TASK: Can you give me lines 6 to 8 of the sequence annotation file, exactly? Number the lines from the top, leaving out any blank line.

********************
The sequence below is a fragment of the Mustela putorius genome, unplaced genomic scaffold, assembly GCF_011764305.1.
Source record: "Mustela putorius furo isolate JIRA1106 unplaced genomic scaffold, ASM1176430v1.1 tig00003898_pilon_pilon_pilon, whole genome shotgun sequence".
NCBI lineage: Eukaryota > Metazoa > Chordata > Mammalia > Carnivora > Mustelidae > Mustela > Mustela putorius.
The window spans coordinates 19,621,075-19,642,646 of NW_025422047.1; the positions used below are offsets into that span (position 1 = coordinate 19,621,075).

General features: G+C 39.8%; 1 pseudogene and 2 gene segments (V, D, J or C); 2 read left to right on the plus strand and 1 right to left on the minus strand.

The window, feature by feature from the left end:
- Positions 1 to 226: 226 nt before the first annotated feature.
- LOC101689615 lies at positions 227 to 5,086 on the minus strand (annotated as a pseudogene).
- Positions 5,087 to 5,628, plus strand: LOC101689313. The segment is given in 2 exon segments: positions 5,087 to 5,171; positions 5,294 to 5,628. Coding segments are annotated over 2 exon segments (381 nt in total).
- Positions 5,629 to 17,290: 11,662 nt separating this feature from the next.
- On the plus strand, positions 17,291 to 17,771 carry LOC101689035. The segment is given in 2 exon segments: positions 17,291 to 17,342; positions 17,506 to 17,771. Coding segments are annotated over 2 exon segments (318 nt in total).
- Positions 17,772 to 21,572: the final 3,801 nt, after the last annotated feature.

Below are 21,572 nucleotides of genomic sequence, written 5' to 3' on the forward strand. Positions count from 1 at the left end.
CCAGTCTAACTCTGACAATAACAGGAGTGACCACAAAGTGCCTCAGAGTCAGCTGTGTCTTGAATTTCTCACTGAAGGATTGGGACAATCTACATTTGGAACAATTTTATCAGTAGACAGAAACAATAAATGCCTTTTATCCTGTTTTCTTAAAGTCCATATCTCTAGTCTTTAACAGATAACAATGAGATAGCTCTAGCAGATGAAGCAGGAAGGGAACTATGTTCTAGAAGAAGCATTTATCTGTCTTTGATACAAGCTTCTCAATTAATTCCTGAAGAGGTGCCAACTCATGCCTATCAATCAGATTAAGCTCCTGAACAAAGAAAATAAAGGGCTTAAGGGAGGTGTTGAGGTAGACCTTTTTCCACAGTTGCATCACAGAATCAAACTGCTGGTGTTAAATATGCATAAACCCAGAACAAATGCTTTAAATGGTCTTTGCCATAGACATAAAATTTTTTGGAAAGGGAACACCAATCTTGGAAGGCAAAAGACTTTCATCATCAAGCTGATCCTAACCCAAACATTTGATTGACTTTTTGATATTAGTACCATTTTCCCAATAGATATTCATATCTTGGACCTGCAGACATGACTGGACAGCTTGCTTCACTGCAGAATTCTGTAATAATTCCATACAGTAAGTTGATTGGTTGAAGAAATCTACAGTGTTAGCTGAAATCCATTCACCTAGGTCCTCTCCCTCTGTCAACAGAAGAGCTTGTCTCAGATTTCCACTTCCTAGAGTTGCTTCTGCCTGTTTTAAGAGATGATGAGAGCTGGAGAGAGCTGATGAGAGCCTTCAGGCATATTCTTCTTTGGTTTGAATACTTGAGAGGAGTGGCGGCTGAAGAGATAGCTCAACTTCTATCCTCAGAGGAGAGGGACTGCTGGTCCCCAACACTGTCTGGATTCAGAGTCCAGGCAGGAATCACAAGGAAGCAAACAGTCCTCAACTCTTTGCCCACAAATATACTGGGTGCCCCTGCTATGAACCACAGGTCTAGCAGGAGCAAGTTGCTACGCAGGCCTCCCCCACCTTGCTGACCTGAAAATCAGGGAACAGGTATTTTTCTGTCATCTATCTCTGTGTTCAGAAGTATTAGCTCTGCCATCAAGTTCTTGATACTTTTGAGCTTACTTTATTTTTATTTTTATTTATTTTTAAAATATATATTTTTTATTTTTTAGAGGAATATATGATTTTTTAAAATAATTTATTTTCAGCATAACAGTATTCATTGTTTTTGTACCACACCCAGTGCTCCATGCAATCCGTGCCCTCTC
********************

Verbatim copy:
The window, feature by feature from the left end:
- Positions 1 to 226: 226 nt before the first annotated feature.
- LOC101689615 lies at positions 227 to 5,086 on the minus strand (annotated as a pseudogene).